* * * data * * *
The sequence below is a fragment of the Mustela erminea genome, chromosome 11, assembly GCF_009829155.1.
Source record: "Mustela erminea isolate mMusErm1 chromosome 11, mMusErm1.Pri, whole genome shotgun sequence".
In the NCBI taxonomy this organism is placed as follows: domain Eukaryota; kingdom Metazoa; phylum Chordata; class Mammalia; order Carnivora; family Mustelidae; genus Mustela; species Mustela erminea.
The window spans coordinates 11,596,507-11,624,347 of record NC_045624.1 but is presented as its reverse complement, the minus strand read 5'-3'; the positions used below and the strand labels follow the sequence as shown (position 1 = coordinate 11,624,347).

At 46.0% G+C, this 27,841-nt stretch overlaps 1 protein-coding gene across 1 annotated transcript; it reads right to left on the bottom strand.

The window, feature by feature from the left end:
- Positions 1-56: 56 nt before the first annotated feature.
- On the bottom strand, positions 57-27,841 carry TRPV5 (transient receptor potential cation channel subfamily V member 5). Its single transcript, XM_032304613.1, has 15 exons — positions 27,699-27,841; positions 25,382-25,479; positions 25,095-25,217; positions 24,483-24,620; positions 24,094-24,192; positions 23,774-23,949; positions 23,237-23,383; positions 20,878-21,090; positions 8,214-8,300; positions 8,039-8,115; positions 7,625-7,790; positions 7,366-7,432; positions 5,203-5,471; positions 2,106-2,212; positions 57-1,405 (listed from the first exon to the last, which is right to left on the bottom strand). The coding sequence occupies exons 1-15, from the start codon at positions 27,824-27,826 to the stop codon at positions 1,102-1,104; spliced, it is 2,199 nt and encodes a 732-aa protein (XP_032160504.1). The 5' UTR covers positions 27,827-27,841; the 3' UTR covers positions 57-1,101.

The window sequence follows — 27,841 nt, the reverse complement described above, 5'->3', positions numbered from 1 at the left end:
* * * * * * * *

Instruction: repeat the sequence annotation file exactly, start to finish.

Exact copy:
The sequence below is a fragment of the Mustela erminea genome, chromosome 11, assembly GCF_009829155.1.
Source record: "Mustela erminea isolate mMusErm1 chromosome 11, mMusErm1.Pri, whole genome shotgun sequence".
In the NCBI taxonomy this organism is placed as follows: domain Eukaryota; kingdom Metazoa; phylum Chordata; class Mammalia; order Carnivora; family Mustelidae; genus Mustela; species Mustela erminea.
The window spans coordinates 11,596,507-11,624,347 of record NC_045624.1 but is presented as its reverse complement, the minus strand read 5'-3'; the positions used below and the strand labels follow the sequence as shown (position 1 = coordinate 11,624,347).

At 46.0% G+C, this 27,841-nt stretch overlaps 1 protein-coding gene across 1 annotated transcript; it reads right to left on the bottom strand.

The window, feature by feature from the left end:
- Positions 1-56: 56 nt before the first annotated feature.
- On the bottom strand, positions 57-27,841 carry TRPV5 (transient receptor potential cation channel subfamily V member 5). Its single transcript, XM_032304613.1, has 15 exons — positions 27,699-27,841; positions 25,382-25,479; positions 25,095-25,217; positions 24,483-24,620; positions 24,094-24,192; positions 23,774-23,949; positions 23,237-23,383; positions 20,878-21,090; positions 8,214-8,300; positions 8,039-8,115; positions 7,625-7,790; positions 7,366-7,432; positions 5,203-5,471; positions 2,106-2,212; positions 57-1,405 (listed from the first exon to the last, which is right to left on the bottom strand). The coding sequence occupies exons 1-15, from the start codon at positions 27,824-27,826 to the stop codon at positions 1,102-1,104; spliced, it is 2,199 nt and encodes a 732-aa protein (XP_032160504.1). The 5' UTR covers positions 27,827-27,841; the 3' UTR covers positions 57-1,101.

The window sequence follows — 27,841 nt, the reverse complement described above, 5'->3', positions numbered from 1 at the left end: